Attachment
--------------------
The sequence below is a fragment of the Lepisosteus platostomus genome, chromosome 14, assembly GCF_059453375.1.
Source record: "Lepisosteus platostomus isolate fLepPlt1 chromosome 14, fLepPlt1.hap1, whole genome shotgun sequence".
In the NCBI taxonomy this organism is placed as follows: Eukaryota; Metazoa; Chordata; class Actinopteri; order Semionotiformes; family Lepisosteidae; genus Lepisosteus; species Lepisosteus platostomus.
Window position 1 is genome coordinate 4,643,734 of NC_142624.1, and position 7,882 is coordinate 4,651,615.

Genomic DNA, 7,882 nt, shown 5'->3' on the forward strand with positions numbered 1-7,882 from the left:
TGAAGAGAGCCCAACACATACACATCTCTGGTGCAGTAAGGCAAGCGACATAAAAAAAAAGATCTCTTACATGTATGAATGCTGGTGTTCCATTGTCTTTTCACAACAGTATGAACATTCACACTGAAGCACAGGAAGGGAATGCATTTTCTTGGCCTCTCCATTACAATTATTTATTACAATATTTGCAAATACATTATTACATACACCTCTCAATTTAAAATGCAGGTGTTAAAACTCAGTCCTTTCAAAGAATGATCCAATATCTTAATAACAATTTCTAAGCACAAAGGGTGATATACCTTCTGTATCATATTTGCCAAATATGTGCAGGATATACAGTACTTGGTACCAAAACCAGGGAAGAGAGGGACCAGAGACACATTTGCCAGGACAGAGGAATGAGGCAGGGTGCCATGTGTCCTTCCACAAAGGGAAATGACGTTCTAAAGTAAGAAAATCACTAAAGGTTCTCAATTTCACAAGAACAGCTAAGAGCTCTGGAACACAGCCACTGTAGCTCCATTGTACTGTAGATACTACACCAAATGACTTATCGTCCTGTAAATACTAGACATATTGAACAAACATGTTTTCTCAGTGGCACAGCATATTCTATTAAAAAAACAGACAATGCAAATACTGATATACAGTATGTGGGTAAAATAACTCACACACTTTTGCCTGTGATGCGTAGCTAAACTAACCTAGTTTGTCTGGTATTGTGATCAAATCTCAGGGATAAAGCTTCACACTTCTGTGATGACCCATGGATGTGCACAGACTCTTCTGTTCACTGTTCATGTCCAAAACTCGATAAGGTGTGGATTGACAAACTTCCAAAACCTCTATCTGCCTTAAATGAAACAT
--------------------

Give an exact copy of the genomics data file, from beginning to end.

The sequence below is a fragment of the Lepisosteus platostomus genome, chromosome 14, assembly GCF_059453375.1.
Source record: "Lepisosteus platostomus isolate fLepPlt1 chromosome 14, fLepPlt1.hap1, whole genome shotgun sequence".
In the NCBI taxonomy this organism is placed as follows: Eukaryota; Metazoa; Chordata; class Actinopteri; order Semionotiformes; family Lepisosteidae; genus Lepisosteus; species Lepisosteus platostomus.
Window position 1 is genome coordinate 4,643,734 of NC_142624.1, and position 7,882 is coordinate 4,651,615.

Genomic DNA, 7,882 nt, shown 5'->3' on the forward strand with positions numbered 1-7,882 from the left:
TGAAGAGAGCCCAACACATACACATCTCTGGTGCAGTAAGGCAAGCGACATAAAAAAAAAGATCTCTTACATGTATGAATGCTGGTGTTCCATTGTCTTTTCACAACAGTATGAACATTCACACTGAAGCACAGGAAGGGAATGCATTTTCTTGGCCTCTCCATTACAATTATTTATTACAATATTTGCAAATACATTATTACATACACCTCTCAATTTAAAATGCAGGTGTTAAAACTCAGTCCTTTCAAAGAATGATCCAATATCTTAATAACAATTTCTAAGCACAAAGGGTGATATACCTTCTGTATCATATTTGCCAAATATGTGCAGGATATACAGTACTTGGTACCAAAACCAGGGAAGAGAGGGACCAGAGACACATTTGCCAGGACAGAGGAATGAGGCAGGGTGCCATGTGTCCTTCCACAAAGGGAAATGACGTTCTAAAGTAAGAAAATCACTAAAGGTTCTCAATTTCACAAGAACAGCTAAGAGCTCTGGAACACAGCCACTGTAGCTCCATTGTACTGTAGATACTACACCAAATGACTTATCGTCCTGTAAATACTAGACATATTGAACAAACATGTTTTCTCAGTGGCACAGCATATTCTATTAAAAAAACAGACAATGCAAATACTGATATACAGTATGTGGGTAAAATAACTCACACACTTTTGCCTGTGATGCGTAGCTAAACTAACCTAGTTTGTCTGGTATTGTGATCAAATCTCAGGGATAAAGCTTCACACTTCTGTGATGACCCATGGATGTGCACAGACTCTTCTGTTCACTGTTCATGTCCAAAACTCGATAAGGTGTGGATTGACAAACTTCCAAAACCTCTATCTGCCTTAAATGAAACAT